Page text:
Rugged individualism is the essence of America.
It is also the reason that we, as a people, feel isolated and lonely.
Our focus on personal, individual success is the reason we feel disconnected from one another. This is happening even in our marriages according to Ian Kerner, author of the book, So Tell Me About the Last Time You Had Sex, and Terrence Real, author of Us: Getting Past Me and You.
“Individualism is not a natural fact; it has a history. In American Colonial days, society was communalism on a small scale. It was about farms and small towns and small villages. When you lived face to face with your neighbor, it was a palpable reality that the good of all was the good for each of us. Civic virtue was the force that went beyond individual gratification. It was part of being a civilized person that you had a sense of civic virtue. With the Industrial Revolution, and the myth of the self-made man, all of that went by the wayside and it was each man for himself.”
– Terrence Real
We are living in a very conflicted time because most of us hold two conflicting beliefs. (1.) We believe in a culture of individual achievement, “ME”, (2.) but as we approach the zenith of a societal “WE”, there is a desire to find our tribe, to join, to belong, to work as a group for the common good.
Next year is the zenith of our current “WE.” It happens once every 80 years.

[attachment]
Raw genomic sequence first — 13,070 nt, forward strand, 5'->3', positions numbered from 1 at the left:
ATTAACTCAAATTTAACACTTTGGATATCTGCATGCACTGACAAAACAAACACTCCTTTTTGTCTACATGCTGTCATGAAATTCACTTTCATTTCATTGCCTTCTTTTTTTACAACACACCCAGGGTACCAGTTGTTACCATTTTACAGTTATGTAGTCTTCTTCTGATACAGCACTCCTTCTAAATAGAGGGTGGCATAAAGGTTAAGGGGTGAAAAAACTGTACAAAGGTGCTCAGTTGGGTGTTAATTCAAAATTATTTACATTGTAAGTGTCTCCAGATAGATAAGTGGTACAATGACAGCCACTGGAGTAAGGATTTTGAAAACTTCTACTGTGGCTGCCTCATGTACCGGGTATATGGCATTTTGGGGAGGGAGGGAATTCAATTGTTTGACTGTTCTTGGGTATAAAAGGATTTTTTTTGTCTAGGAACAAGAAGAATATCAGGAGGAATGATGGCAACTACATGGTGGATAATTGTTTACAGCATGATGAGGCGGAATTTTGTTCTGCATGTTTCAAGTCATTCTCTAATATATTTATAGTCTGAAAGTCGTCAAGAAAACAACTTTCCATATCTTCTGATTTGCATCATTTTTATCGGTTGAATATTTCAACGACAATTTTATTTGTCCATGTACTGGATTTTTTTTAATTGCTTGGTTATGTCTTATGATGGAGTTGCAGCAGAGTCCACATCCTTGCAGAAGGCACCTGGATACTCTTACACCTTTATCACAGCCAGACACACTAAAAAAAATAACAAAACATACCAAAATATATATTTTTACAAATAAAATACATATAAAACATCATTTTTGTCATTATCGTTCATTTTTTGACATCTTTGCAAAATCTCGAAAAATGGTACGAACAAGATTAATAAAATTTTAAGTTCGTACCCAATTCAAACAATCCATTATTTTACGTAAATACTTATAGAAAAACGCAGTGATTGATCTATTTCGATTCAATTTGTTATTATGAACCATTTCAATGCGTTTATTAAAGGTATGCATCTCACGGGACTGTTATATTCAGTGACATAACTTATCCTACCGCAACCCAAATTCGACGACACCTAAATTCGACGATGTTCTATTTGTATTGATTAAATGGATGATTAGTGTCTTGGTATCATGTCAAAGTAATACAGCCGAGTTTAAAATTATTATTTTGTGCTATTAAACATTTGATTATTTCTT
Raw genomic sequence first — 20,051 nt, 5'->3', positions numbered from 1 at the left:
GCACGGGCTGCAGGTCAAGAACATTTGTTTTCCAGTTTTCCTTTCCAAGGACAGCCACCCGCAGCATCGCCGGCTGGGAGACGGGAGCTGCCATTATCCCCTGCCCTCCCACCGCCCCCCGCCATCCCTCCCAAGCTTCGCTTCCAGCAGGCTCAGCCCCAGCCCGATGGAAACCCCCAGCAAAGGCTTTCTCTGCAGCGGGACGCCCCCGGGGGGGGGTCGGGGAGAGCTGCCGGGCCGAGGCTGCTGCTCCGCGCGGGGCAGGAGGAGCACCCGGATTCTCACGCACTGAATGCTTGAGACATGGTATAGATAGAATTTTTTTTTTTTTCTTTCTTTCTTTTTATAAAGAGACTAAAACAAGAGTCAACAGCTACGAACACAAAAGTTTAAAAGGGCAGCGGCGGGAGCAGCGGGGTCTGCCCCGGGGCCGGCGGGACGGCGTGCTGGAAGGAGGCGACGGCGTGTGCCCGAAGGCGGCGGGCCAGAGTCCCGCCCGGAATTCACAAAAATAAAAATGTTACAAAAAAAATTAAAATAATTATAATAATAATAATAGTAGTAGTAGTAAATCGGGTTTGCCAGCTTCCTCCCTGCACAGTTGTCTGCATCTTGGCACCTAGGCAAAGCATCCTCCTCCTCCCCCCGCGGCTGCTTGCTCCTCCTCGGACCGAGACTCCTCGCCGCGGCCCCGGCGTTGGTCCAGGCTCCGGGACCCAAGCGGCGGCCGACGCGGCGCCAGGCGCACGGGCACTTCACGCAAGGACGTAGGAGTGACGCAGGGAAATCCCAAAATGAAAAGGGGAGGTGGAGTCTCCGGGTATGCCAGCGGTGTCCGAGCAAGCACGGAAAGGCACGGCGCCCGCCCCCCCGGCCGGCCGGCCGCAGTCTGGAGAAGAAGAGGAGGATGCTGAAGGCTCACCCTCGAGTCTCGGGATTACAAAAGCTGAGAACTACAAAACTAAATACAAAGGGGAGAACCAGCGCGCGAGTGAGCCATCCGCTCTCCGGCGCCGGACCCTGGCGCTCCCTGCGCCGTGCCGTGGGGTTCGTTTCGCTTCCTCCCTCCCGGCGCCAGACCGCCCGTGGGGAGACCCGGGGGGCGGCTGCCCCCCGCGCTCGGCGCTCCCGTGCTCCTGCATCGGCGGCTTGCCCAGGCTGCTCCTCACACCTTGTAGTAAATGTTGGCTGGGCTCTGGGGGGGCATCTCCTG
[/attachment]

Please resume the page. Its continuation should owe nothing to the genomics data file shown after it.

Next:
The previous “WE” zenithed in 1943 when America was united against Hitler. We threw ourselves into something bigger than ourselves; something we believed in, something that satisfied our need to belong and make a difference.
And now you know why we see all those deeply impassioned splinter groups in the news each week.
Here’s the good news: you can harness that same “need to belong” to recruit and retain good employees.
Good employees are attracted to companies with a strong culture. They are looking for a company they can believe in, a place where they can belong and make a difference.
When you want to strengthen your company culture, you need to publish your Unifying Principles. I have previously called these your “We Believe” statements.
Publishing them is the easy part. The difficult part is that you have to live them.
About eight minutes into his famous TED-X talk at Puget Sound, Simon Sinek says,
“The goal is not just to hire people who need a job; it’s to hire people who believe what you believe. I always say that, you know, if you hire people just because they can do a job, they’ll work for your money, but if they believe what you believe, they’ll work for you with blood and sweat and tears.”
Indy Beagle will tell you about Culture Wizards in the rabbit hole.
Roy H. Williams